• The Lean Wolf merges with Dunn County News in July, retaining the name of the latter.

  • Anglo-Catholic (Episcopal) services held in Menomonie.

  • A new four-classroom public school building built in block 76 original plat.


  • Rails of the West Wisconsin Railroad reach Menomonie at Menomonie Junction.

  • After 13 years of temporary locations in downtown Menomonie, a new courthouse opens on a city block where Wilson Park is now located. The Italianate Victorian building is a gift of Thomas B. Wilson.

  • George Hanneymer builds the Merchant's Hotel in the 500 block of Broadway.


  • Dunn County Agricultural Society holds its first fair. It would be 14 years before another fair would take place.

  • Telegraph line extended to Menomonie.

  • Although Jesse Hughes operated a brickyard earlier, the first on record was the Kelly & Drowley yard on Hudson Road west of town.


  • Merchant's Hotel opens next to Grob's Hall.

  • William Schutte, Sr., and Albert Quilling open a bank at the rear of their general store on Broadway, primarily because it was the only business in town that had a large, secure, walk-in safe.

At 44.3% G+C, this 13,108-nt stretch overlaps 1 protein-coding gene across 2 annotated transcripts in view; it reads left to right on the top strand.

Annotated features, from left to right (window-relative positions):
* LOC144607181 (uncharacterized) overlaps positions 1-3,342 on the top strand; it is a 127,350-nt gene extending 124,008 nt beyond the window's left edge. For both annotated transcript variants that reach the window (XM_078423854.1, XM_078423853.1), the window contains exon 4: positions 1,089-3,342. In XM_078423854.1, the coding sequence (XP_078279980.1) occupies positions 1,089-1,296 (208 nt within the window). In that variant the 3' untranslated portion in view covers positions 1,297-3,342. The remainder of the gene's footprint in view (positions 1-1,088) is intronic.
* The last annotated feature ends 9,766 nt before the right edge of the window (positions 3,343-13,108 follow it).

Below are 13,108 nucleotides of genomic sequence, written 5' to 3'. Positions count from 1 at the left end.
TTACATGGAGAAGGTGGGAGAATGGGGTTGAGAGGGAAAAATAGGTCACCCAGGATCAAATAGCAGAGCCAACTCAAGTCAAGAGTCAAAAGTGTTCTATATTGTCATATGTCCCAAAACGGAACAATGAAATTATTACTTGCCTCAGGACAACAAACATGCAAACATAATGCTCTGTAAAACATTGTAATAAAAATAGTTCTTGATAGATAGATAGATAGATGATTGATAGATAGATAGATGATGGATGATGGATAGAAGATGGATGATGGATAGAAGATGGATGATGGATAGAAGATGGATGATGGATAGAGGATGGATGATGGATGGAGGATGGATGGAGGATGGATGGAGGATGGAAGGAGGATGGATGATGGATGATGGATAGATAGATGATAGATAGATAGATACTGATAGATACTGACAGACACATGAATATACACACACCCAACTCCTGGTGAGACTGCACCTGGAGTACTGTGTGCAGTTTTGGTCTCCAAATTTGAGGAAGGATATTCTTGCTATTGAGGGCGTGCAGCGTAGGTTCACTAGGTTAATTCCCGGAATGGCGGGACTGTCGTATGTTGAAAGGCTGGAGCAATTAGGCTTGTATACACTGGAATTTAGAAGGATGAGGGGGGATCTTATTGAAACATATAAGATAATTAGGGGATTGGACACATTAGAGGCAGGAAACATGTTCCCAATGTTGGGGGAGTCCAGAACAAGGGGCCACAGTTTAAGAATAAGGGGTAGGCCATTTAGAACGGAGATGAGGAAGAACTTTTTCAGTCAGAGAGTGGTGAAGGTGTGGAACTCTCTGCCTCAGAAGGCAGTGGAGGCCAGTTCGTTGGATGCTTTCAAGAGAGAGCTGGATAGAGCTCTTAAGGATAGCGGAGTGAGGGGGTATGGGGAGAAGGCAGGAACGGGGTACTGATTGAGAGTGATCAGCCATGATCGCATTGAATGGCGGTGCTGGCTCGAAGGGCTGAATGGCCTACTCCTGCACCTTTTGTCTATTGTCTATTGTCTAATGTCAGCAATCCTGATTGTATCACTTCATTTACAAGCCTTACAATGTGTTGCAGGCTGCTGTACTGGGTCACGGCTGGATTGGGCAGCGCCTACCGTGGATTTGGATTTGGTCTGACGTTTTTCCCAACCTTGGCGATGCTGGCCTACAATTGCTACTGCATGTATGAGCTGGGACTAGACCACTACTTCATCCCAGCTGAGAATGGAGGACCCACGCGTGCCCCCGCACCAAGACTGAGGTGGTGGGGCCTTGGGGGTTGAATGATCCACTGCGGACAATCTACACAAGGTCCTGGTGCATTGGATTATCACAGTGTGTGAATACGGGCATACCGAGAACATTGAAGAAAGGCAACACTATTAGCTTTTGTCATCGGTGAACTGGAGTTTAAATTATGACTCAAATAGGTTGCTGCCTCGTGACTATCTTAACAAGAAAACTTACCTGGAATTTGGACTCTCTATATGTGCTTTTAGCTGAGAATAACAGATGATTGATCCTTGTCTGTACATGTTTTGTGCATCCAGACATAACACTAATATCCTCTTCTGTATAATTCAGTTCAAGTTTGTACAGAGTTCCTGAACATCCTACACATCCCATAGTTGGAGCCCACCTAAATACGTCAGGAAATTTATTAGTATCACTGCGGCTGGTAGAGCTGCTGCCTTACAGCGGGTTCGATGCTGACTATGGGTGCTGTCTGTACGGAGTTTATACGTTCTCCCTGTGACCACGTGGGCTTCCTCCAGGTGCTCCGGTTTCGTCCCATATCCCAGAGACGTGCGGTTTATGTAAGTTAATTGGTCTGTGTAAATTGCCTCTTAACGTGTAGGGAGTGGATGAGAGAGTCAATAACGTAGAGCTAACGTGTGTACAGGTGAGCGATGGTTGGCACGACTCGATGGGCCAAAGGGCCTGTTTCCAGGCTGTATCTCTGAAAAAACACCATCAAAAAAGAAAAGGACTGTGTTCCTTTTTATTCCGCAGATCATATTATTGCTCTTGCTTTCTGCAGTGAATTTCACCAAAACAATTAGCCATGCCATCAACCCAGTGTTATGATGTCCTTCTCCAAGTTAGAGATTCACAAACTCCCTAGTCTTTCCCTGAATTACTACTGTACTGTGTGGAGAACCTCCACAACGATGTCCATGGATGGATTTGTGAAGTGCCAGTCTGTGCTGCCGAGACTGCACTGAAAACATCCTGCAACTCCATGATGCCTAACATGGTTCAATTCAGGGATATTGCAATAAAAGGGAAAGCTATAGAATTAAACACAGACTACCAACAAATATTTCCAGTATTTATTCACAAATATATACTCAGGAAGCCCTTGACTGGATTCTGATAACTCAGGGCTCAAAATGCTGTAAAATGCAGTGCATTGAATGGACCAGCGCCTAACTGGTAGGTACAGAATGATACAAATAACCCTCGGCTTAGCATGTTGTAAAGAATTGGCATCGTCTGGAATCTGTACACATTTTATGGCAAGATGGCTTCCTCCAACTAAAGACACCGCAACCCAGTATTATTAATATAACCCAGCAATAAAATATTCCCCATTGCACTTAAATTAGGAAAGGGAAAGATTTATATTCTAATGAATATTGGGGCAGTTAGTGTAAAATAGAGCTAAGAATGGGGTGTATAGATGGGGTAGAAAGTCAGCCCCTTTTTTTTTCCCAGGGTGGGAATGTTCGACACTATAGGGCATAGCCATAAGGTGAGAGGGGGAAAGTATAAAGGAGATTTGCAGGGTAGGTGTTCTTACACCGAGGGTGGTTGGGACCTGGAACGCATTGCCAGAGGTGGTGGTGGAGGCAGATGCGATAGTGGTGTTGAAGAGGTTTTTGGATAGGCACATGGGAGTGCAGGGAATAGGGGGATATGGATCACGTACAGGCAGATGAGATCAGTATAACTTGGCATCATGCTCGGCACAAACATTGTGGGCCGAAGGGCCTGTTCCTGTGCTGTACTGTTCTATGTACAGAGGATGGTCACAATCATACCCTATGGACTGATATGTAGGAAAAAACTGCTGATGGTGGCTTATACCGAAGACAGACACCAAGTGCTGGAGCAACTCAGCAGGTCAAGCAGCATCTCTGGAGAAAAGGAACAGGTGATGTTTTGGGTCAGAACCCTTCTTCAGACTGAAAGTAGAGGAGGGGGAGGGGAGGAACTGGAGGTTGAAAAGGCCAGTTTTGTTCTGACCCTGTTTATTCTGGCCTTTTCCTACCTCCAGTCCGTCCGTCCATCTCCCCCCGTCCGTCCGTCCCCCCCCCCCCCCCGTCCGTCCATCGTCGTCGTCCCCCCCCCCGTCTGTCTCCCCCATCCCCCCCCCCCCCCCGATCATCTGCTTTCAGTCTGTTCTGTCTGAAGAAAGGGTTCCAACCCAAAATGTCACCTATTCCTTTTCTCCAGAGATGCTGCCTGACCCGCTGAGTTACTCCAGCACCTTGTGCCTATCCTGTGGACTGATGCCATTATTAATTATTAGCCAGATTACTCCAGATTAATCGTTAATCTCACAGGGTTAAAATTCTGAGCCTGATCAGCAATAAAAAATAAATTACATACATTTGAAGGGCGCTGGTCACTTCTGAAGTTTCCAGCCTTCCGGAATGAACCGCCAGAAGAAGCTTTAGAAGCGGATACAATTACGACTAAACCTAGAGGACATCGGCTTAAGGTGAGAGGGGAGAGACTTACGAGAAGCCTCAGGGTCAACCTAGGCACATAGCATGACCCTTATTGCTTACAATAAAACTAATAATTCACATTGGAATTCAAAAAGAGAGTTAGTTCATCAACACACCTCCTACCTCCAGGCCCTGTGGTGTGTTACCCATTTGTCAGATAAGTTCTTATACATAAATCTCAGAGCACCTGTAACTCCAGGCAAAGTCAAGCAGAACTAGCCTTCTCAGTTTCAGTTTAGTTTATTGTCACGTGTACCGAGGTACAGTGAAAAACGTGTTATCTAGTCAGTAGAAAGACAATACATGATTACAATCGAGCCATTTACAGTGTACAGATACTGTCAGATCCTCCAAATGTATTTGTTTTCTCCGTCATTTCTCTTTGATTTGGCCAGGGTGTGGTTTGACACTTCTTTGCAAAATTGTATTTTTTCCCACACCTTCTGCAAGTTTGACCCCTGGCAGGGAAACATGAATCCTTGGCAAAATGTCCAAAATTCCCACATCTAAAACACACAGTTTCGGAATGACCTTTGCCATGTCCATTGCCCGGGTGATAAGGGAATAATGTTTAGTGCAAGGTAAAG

• Public library established by women after saloon licenses voted down.


  • A new weekly newspaper, the Menomonie Times, begins to publish.

  • Grace Episcopal Church dedicated on October 10.

  • German Methodist Episcopal Church relocates to a new facility on the southeast corner of Tenth Avenue and Eighth Street.

  • Union High School established, and John B. Ingalls replaces Jesse Thayer as city school superintendent.


  • City of Menomonie takes over operation of public library.

  • Ludington Guard military cavalry unit, named after the governor of the state, organizes a band.

  • Water reservoir to serve the Knapp, Stout & Company completed on Meadow Hill.

  • Zion Evangelical Church (German) dedicates building on corner of Seventh Street and Eleventh on November 26.


  • On January 16 Ludington Guard formed as a cavalry company with Thomas J. George as captain.

  • "Old Abe," famed Civil War eagle, paraded in Menomonie by his handler in the war, town of Dunn resident David McLain, during the Fourth of July reunion of veterans. This was the last public appearance of the eagle before his death by fire in the Wisconsin State Capitol.


  • The Knapp, Stout & Company incorporated as the "Knapp, Stout & Co., Company" with a capitol stock value of $2 million.

  • First telephones come to Menomonie.

  • Yale lock boxes installed in post office.

  • On June 23 Ludington Guard cavalry unit called to duty because of "Indian troubles" in Burnett County.


  • F. J. McLean opens a state bank on the southeast corner of Main and Second Streets.

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